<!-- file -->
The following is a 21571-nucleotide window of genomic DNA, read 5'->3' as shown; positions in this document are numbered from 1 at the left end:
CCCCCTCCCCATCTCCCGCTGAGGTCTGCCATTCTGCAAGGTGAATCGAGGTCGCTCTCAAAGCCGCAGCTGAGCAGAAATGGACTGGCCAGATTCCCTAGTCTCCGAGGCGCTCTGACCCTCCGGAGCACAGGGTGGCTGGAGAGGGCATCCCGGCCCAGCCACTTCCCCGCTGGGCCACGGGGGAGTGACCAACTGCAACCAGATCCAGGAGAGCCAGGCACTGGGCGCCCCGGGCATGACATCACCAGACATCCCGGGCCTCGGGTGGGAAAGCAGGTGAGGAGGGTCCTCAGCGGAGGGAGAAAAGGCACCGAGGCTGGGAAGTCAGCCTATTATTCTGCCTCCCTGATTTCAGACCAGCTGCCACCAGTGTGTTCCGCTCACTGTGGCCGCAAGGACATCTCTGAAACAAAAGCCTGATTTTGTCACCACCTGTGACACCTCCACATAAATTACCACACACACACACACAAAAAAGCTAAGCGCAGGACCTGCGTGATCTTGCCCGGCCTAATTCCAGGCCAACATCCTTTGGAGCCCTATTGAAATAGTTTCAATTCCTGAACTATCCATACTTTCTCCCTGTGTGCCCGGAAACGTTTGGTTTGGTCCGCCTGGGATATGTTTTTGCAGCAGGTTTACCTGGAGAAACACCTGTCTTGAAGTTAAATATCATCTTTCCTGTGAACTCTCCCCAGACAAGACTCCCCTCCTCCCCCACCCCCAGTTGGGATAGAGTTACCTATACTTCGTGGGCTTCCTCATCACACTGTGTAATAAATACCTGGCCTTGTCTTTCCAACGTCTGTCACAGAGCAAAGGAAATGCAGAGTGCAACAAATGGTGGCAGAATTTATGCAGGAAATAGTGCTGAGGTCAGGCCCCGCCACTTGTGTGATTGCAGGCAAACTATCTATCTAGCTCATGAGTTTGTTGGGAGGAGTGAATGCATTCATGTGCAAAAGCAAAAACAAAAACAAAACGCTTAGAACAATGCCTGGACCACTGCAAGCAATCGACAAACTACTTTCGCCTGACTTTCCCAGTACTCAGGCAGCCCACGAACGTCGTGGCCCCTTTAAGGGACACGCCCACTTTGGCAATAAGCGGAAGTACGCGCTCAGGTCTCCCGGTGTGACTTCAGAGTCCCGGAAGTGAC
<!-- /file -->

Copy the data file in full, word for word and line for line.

The following is a 21571-nucleotide window of genomic DNA, read 5'->3' as shown; positions in this document are numbered from 1 at the left end:
CCCCCTCCCCATCTCCCGCTGAGGTCTGCCATTCTGCAAGGTGAATCGAGGTCGCTCTCAAAGCCGCAGCTGAGCAGAAATGGACTGGCCAGATTCCCTAGTCTCCGAGGCGCTCTGACCCTCCGGAGCACAGGGTGGCTGGAGAGGGCATCCCGGCCCAGCCACTTCCCCGCTGGGCCACGGGGGAGTGACCAACTGCAACCAGATCCAGGAGAGCCAGGCACTGGGCGCCCCGGGCATGACATCACCAGACATCCCGGGCCTCGGGTGGGAAAGCAGGTGAGGAGGGTCCTCAGCGGAGGGAGAAAAGGCACCGAGGCTGGGAAGTCAGCCTATTATTCTGCCTCCCTGATTTCAGACCAGCTGCCACCAGTGTGTTCCGCTCACTGTGGCCGCAAGGACATCTCTGAAACAAAAGCCTGATTTTGTCACCACCTGTGACACCTCCACATAAATTACCACACACACACACACAAAAAAGCTAAGCGCAGGACCTGCGTGATCTTGCCCGGCCTAATTCCAGGCCAACATCCTTTGGAGCCCTATTGAAATAGTTTCAATTCCTGAACTATCCATACTTTCTCCCTGTGTGCCCGGAAACGTTTGGTTTGGTCCGCCTGGGATATGTTTTTGCAGCAGGTTTACCTGGAGAAACACCTGTCTTGAAGTTAAATATCATCTTTCCTGTGAACTCTCCCCAGACAAGACTCCCCTCCTCCCCCACCCCCAGTTGGGATAGAGTTACCTATACTTCGTGGGCTTCCTCATCACACTGTGTAATAAATACCTGGCCTTGTCTTTCCAACGTCTGTCACAGAGCAAAGGAAATGCAGAGTGCAACAAATGGTGGCAGAATTTATGCAGGAAATAGTGCTGAGGTCAGGCCCCGCCACTTGTGTGATTGCAGGCAAACTATCTATCTAGCTCATGAGTTTGTTGGGAGGAGTGAATGCATTCATGTGCAAAAGCAAAAACAAAAACAAAACGCTTAGAACAATGCCTGGACCACTGCAAGCAATCGACAAACTACTTTCGCCTGACTTTCCCAGTACTCAGGCAGCCCACGAACGTCGTGGCCCCTTTAAGGGACACGCCCACTTTGGCAATAAGCGGAAGTACGCGCTCAGGTCTCCCGGTGTGACTTCAGAGTCCCGGAAGTGAC